ORLANDO, Fla. – Time, it’s been said, heals all wounds. Apparently, not enough has passed yet for Robert Kraft when it comes to Super Bowl LII.
“The fact that we lost, and lost the way we did, I still haven’t gotten over it,” the Patriots owner admitted to reporters Monday at the NFL Annual Meeting site in Central Florida.
Seven weeks ago, Kraft’s Patriots came painfully close, but a desperation Hail Mary pass on the game’s final play fell to the turf, and with it, New England’s chances of winning the team’s NFL record-tying sixth Super Bowl title. The 41-33 final score reflected the highest point total ever scored by a Super Bowl losing side, and many observers have since questioned head coach Bill Belichick’s decision that night not to play one of his best defenders, cornerback Malcolm Butler, (Butler saw action on one special teams play).
“As a fan, I can question some of the moves,” Kraft allowed, but went on to express adamant support for Belichick’s motivation for making the controversial call with Butler.
“Here’s the deal,” Kraft continued. “We in New England are privileged to have, I believe, the greatest coach in the history of coaching. We’re involved in a number of businesses in our family, in 95 countries in the world. We try to encourage our managers to be bold, to take risks, and, you know, sometimes they work out, sometimes they don’t.
“But I have faith in Bill as a coach. I don’t think there’s anyone that has the football knowledge and expertise combined with understanding personnel. No one can merge those two worlds. He’s done pretty well for us over the past 18 years. As someone who’s privileged to be the owner of this team, I encourage him to keep going with his instincts and doing what he thinks is right.”
The team’s chairman and CEO maintained that, with the exception of his club’s first-ever Super Bowl win following the 2001 season, the emotions associated with losing a Super Bowl almost always exceed those that accompany winning one. He also asserted that he believes quarterback Tom Brady is experiencing such feelings at the moment.
As a result, Kraft added, Belichick has often said that important decisions should not be made, nor should personal feelings be made public, in the immediate aftermath of such a loss, for fear of saying or doing something for the wrong reason.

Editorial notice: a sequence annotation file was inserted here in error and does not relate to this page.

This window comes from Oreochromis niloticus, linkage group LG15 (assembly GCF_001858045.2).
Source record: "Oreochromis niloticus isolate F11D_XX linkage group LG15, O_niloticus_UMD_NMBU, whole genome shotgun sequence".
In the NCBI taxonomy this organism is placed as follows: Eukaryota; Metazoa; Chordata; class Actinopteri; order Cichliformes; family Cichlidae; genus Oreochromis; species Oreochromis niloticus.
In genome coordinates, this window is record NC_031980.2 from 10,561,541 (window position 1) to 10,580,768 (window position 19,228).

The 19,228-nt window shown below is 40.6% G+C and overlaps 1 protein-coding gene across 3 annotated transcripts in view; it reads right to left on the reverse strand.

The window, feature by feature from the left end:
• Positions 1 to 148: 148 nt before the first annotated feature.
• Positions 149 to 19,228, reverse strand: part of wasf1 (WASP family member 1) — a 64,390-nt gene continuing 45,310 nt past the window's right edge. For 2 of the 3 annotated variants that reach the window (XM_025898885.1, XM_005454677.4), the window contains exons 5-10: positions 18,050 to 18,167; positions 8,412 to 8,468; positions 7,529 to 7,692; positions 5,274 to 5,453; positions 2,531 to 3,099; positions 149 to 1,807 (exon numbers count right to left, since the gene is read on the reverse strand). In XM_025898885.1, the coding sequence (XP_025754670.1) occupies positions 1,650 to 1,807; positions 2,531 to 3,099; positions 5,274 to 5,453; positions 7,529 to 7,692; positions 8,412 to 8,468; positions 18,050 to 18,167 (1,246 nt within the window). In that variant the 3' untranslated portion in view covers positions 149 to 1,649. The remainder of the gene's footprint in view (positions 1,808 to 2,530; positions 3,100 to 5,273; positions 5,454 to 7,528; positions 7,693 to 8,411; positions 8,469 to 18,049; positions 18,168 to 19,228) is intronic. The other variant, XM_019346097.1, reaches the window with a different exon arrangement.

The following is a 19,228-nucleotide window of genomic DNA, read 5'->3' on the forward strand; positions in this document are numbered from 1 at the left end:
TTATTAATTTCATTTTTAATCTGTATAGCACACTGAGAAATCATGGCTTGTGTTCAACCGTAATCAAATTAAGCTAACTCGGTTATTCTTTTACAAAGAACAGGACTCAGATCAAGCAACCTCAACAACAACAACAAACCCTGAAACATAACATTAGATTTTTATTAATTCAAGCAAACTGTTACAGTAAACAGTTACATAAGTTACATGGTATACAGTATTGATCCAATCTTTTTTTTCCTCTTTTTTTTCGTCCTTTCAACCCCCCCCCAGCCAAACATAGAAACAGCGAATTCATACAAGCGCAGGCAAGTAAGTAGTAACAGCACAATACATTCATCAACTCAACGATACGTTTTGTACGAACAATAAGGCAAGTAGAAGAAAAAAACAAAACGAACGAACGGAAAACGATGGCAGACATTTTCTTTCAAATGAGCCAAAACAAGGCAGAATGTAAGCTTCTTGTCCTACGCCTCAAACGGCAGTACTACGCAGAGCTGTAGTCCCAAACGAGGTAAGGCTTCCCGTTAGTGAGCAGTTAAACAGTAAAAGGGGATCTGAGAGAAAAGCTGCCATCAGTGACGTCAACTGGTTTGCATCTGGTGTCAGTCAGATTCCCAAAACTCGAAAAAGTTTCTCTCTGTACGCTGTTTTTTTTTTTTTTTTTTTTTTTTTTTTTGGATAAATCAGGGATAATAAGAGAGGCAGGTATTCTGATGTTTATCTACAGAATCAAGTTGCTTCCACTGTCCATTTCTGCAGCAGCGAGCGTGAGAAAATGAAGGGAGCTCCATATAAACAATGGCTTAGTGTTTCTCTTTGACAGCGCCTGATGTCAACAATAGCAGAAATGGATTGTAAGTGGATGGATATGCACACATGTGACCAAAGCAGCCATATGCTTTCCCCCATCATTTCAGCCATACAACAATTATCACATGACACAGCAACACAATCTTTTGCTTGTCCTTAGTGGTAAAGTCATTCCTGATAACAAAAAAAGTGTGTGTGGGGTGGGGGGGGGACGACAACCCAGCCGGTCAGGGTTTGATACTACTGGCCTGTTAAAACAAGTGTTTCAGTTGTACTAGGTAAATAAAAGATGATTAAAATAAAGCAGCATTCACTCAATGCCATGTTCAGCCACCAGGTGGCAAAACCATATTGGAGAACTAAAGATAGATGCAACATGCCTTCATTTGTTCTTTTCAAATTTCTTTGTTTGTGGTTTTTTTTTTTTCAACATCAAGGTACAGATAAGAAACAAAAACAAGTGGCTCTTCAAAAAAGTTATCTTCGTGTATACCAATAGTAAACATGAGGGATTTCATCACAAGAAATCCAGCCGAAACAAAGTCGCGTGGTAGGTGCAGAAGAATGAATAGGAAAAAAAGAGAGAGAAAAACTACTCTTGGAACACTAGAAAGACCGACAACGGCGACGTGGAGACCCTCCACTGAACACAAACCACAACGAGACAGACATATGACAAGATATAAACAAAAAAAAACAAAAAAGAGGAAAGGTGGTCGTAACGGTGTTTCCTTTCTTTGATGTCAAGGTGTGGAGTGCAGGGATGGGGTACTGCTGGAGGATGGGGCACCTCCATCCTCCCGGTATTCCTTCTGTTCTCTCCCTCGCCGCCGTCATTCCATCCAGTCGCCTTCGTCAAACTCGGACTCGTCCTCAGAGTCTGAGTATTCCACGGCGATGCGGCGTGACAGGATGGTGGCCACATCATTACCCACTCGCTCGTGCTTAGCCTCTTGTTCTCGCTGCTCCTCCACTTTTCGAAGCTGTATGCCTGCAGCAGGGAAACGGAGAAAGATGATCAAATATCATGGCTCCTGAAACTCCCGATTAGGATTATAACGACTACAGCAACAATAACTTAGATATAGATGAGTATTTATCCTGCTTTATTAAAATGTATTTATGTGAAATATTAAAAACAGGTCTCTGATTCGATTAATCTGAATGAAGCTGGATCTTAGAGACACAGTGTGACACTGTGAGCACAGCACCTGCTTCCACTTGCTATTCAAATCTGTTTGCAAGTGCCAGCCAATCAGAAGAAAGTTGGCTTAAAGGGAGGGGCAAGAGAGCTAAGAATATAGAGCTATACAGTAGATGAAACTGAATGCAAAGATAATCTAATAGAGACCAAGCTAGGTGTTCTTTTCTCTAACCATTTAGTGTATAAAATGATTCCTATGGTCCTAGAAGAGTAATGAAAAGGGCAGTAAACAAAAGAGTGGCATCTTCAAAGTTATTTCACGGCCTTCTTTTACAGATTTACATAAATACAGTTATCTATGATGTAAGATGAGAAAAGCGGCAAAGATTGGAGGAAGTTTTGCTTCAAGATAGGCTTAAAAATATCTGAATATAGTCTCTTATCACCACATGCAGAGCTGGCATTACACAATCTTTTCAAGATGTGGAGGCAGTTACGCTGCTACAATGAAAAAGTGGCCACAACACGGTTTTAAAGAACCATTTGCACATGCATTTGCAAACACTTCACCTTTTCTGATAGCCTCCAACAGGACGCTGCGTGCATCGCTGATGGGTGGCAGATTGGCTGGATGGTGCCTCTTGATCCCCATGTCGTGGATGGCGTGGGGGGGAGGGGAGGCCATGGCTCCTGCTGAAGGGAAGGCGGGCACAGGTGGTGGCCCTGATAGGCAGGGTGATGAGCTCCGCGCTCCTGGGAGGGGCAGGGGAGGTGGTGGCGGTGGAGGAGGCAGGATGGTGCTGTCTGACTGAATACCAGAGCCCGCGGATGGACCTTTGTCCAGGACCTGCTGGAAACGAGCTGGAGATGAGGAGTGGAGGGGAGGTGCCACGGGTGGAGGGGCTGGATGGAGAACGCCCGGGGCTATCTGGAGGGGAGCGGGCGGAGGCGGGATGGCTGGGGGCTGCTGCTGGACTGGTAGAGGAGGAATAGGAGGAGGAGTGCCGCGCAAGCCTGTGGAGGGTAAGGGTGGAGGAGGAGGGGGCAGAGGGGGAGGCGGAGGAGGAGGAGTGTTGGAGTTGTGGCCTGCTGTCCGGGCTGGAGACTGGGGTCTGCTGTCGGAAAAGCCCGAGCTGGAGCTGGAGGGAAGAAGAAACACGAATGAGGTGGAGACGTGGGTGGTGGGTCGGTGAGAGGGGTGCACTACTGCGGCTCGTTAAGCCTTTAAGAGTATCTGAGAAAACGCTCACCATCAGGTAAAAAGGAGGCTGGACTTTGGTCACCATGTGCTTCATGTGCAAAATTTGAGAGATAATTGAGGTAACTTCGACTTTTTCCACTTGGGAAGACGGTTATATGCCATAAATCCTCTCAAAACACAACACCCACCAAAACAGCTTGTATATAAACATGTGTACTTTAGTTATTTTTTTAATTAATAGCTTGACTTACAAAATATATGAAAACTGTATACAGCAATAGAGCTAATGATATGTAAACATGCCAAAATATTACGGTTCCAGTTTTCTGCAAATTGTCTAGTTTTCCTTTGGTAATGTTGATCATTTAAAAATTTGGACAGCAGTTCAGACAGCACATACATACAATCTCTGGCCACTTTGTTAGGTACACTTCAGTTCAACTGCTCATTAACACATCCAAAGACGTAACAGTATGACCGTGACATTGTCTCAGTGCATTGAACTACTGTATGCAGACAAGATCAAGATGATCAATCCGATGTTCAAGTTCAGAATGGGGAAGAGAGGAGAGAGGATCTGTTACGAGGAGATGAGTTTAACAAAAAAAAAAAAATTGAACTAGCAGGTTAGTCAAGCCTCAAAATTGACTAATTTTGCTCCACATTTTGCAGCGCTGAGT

However, in postgame comments to reporters, New England’s All-Pro tight end, Rob Gronkowski (under contract through 2020), openly stated that he’s mulling his future in football and has yet to announce or give any public indication that he’s returning to the Patriots this season. Brady, meantime, unveiled a carefully produced conclusion to his popular online documentary series, Tom vs Time, in which he seemed to question his own desire to continue playing for much longer.
Many pundits and analysts have suggested that a summit be convened between Kraft, Belichick, and Brady – the team’s iconic triumvirate – to resolve whatever lingering tension exists between the parties, a perceived issue that has been highly publicized in recent months. When asked directly if such a meeting has taken place since Super Bowl LII, the owner offered a blunt reply.
“Yes. We’ve had the meeting. And just to be clear – we have meetings all the time. We’re not a big bureaucratic organization. We don’t have boards. We answer to the fans the best we can. We met, and I meet individually with each of them.”
With respect to Gronkowski’s future, Kraft said he saw the tight end enter Gillette Stadium’s football facilities after hours a few weeks ago, and then made reference to a weekend party event at which the 6-6 Gronkowski leapt onto the back of 7-1 basketball legend Shaquille O’Neal. In Kraft’s mind, those moments appear to be positive indicators that Gronkowski is prepared mentally and physically to continue playing.
At the same time, he acknowledged regret that Butler has since moved on from the Patriots by signing with the Tennessee Titans in free agency.
“I had hoped he’d be a Patriot for all his days,” remarked Kraft. “He’s a great guy. I’m sorry it didn’t work out for him with us, but I’m happy he got the contract he got, and he’s doing it with some Patriot-related people in Tennessee [in head coach Mike Vrabel and general manager Jon Robinson]. So, I wish him well and I’ll miss him.”
One person Kraft won’t have to miss is Josh McDaniels. He reacted most enthusiastically when asked about the offensive coordinator’s decision to remain with the Patriots after initially accepting the head coaching position with Indianapolis just days after Super Bowl LII.
“I can’t tell you how happy I am that he’s coming back. I think he’s the best offensive coordinator, and has shown that when he’s been with us. He has a great football intellect. We’re really happy he decided to stay with us.”
McDaniels’ staying has clearly been one of the most positive outcomes for Kraft since the disappointment of Super Bowl LII. He emphasized that reports of internal conflict with the Patriots have been overstated.
“In any successful business or marriage, if you have a good relationship, there’ll be times when you disagree. Hopefully, you come together, have a meeting of the minds, and discuss things.
“The residual of this [Super Bowl] loss was really hard on everyone,” Kraft concluded with a grin, “but I sort of see that as a high-class problem.”